May 2008’s Think-About: Teaching to the Test

My friend, Tony Vincent, sent me this link today-

As an educator- and a former music educator- this really hit home with me. While I agree that schools should be accountable for ensuring that every child learns the skills necessary to be successful, I don’t agree that testing them ad nauseum is the way to prove they’re learning. The result, as most of you know, is that schools and teachers feel they need to teach to the test. Creativity is not only sapped out of the students, but from the teachers and their art of teaching as well.

A lot of classroom teachers and support staff resent the stipulations in NCLB. I guess my questions are:

1) In order to prove AYP, are we required to subject our students to a litany of tests? Are there other acceptable methods to show progress? Is this a case of misinterpreting requirements?

2) Critical thinking, creativity, learning to express oneself in an intelligent and responsible manner… aren’t these important life skills? Ah, but how does one test and prove that a student has learned these things? Too many times, we ignore content and skill that can’t be tested objectively.

3) There is research that shows students who are asked to use higher levels of thinking, not just comprehension and regurgitation of facts, perform at higher levels on standardized tests (anyone have any good examples to share?). Since this is the case, wouldn’t it make more sense to prepare students to do more than just excel on a test?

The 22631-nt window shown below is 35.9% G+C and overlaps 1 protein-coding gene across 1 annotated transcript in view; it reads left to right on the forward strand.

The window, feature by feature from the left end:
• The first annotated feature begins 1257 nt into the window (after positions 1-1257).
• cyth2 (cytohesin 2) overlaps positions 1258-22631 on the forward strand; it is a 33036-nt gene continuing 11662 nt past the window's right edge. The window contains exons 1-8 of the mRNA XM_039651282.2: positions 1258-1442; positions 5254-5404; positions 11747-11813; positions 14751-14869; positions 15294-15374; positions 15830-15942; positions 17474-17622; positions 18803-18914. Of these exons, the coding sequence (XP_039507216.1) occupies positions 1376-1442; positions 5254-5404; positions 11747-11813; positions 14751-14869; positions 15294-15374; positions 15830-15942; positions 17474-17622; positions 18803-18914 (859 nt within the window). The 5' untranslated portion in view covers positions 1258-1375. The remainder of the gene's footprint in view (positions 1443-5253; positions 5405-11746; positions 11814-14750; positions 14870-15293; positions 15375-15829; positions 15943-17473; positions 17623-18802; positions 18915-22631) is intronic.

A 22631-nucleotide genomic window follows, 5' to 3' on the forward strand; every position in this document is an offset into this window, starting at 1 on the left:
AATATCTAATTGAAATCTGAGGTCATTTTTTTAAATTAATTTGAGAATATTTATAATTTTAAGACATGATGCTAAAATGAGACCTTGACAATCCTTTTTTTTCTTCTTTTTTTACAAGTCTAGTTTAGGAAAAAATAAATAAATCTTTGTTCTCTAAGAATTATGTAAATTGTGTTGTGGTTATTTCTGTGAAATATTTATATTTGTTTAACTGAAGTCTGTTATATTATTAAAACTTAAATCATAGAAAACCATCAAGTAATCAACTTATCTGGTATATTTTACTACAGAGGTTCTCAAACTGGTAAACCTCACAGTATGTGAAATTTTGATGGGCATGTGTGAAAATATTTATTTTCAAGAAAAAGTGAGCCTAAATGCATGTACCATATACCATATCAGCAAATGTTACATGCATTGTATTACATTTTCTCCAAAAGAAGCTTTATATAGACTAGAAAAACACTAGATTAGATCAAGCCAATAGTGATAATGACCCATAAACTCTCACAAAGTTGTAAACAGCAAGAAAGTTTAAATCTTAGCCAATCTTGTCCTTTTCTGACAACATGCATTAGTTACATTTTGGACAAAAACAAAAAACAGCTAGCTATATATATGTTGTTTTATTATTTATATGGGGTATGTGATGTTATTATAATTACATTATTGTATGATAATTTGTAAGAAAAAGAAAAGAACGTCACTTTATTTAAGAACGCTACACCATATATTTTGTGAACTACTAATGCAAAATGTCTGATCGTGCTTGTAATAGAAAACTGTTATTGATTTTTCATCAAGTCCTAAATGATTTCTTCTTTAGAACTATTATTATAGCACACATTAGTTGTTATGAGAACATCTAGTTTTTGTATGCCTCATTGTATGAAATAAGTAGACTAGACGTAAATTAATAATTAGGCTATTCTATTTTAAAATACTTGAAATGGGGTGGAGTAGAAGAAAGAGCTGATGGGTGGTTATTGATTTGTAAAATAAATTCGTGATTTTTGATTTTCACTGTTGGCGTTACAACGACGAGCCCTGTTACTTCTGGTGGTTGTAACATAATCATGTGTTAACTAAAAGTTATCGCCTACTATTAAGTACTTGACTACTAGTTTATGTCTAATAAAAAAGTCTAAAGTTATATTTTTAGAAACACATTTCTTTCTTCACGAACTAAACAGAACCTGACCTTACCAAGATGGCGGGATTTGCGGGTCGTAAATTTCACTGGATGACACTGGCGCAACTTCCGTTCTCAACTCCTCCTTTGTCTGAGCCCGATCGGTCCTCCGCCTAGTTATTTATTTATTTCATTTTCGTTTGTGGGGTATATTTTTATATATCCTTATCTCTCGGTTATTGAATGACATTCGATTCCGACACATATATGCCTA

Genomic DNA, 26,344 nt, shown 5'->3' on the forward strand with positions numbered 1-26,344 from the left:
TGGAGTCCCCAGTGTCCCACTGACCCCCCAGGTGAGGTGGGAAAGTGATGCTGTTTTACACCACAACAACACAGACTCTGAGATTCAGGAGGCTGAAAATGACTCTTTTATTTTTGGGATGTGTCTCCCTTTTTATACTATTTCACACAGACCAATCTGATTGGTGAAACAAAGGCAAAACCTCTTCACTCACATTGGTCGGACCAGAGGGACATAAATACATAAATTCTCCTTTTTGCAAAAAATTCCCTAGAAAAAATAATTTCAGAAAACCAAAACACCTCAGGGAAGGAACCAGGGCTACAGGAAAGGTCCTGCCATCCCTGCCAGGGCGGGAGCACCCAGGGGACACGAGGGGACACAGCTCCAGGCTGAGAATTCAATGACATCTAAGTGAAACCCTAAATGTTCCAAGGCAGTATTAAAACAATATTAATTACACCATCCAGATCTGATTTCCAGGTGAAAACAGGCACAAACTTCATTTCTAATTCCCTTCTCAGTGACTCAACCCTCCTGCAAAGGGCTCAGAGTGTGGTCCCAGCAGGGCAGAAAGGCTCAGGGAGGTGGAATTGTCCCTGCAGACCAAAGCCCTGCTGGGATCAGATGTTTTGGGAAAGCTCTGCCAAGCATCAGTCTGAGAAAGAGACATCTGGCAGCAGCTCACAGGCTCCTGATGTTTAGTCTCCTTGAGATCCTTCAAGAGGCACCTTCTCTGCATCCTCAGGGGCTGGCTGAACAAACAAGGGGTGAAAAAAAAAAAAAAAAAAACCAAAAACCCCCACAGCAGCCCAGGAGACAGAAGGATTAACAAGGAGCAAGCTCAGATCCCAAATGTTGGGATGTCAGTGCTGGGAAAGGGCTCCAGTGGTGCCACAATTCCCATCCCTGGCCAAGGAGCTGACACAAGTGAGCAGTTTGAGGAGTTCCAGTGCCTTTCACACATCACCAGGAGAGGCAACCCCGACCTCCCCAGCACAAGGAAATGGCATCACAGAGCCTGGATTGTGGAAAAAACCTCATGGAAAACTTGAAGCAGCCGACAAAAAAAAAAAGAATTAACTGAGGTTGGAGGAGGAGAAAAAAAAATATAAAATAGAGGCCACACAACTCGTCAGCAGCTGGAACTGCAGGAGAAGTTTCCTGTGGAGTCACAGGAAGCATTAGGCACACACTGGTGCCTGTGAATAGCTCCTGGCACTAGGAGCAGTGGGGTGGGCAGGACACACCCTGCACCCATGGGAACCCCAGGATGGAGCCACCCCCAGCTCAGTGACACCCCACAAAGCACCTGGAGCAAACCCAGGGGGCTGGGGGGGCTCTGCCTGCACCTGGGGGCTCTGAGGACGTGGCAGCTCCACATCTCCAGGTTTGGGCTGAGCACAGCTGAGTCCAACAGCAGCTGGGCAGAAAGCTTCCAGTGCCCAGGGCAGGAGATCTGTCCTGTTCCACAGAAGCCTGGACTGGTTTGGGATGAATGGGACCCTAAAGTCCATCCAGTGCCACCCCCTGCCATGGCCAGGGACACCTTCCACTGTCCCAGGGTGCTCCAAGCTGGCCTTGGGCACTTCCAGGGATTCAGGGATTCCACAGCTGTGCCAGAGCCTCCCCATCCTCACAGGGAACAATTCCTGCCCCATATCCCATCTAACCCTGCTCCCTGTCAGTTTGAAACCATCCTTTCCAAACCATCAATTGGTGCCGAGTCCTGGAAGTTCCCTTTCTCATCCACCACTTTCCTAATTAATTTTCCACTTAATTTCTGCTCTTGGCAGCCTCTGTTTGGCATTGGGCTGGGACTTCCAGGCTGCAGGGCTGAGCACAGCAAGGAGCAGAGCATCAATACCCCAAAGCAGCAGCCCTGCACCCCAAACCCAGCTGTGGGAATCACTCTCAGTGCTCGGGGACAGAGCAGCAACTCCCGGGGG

I can’t stop thinking about this today. Kids are dropping out of school at record paces- 1 in 4, according to a University of Minnesota study. 1 in 4! We need to keep them engaged and involved in school… help them learn the skills that are relevant to their world.

Pulling students out of Art, Music, PE, or worse yet, eliminating those programs in order to concentrate on the “core” subjects is unthinkable to me. For many students, the only reason they stay in school is because of a music program, or athletics, or a talent for painting. Reading, writing, math, science… they are essential. I won’t argue that; however, research about good Physical Education programs, music programs, and art programs have shown time and time again that kids perform better overall when involved in any of these programs.

Weaving Digital Literacy and 21st Century skills into the mix… it sometimes looks as if we have all these extras to teach. If we could simply learn to teach DIFFERENTLY… it could work. It does work. There are teachers right now who are successfully implementing these skills into their curriculum, and the students reap the benefits. These same students are outperforming their peers on standardized tests. In the next month, I’m going to be posting as many of these examples as I can find. If you have some you would like to share, please add to the comments!

A final thought, from Mr. Holland’s Opus:

Vice Principal Wolters: I care about these kids just as much as you do. And if I’m forced to choose between Mozart and reading and writing and long division, I choose long division.
Glenn Holland: Well, I guess you can cut the arts as much as you want, Gene. Sooner or later, these kids aren’t
going to have anything to read or write about. [my emphasis]

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